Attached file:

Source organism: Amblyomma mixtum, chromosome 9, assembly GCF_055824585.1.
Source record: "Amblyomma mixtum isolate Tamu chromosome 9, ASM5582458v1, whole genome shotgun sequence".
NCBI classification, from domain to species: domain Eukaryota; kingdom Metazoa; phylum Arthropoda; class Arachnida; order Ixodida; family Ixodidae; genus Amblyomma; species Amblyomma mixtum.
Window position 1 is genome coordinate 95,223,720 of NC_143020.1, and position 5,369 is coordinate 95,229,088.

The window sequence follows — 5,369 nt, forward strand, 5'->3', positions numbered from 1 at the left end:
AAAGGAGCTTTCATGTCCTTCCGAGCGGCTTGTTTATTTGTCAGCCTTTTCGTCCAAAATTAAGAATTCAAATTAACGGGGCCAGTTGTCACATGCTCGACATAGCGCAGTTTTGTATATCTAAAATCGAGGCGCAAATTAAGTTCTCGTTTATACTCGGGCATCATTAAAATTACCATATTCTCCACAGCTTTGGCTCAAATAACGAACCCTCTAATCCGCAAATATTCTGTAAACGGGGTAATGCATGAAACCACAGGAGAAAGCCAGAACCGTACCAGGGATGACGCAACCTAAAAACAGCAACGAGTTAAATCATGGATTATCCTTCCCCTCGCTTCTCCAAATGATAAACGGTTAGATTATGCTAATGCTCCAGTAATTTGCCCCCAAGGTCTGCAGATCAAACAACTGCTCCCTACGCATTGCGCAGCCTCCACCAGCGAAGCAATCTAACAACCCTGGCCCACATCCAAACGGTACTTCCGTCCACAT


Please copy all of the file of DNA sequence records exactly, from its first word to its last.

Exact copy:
Source organism: Amblyomma mixtum, chromosome 9, assembly GCF_055824585.1.
Source record: "Amblyomma mixtum isolate Tamu chromosome 9, ASM5582458v1, whole genome shotgun sequence".
NCBI classification, from domain to species: domain Eukaryota; kingdom Metazoa; phylum Arthropoda; class Arachnida; order Ixodida; family Ixodidae; genus Amblyomma; species Amblyomma mixtum.
Window position 1 is genome coordinate 95,223,720 of NC_143020.1, and position 5,369 is coordinate 95,229,088.

The window sequence follows — 5,369 nt, forward strand, 5'->3', positions numbered from 1 at the left end:
AAAGGAGCTTTCATGTCCTTCCGAGCGGCTTGTTTATTTGTCAGCCTTTTCGTCCAAAATTAAGAATTCAAATTAACGGGGCCAGTTGTCACATGCTCGACATAGCGCAGTTTTGTATATCTAAAATCGAGGCGCAAATTAAGTTCTCGTTTATACTCGGGCATCATTAAAATTACCATATTCTCCACAGCTTTGGCTCAAATAACGAACCCTCTAATCCGCAAATATTCTGTAAACGGGGTAATGCATGAAACCACAGGAGAAAGCCAGAACCGTACCAGGGATGACGCAACCTAAAAACAGCAACGAGTTAAATCATGGATTATCCTTCCCCTCGCTTCTCCAAATGATAAACGGTTAGATTATGCTAATGCTCCAGTAATTTGCCCCCAAGGTCTGCAGATCAAACAACTGCTCCCTACGCATTGCGCAGCCTCCACCAGCGAAGCAATCTAACAACCCTGGCCCACATCCAAACGGTACTTCCGTCCACAT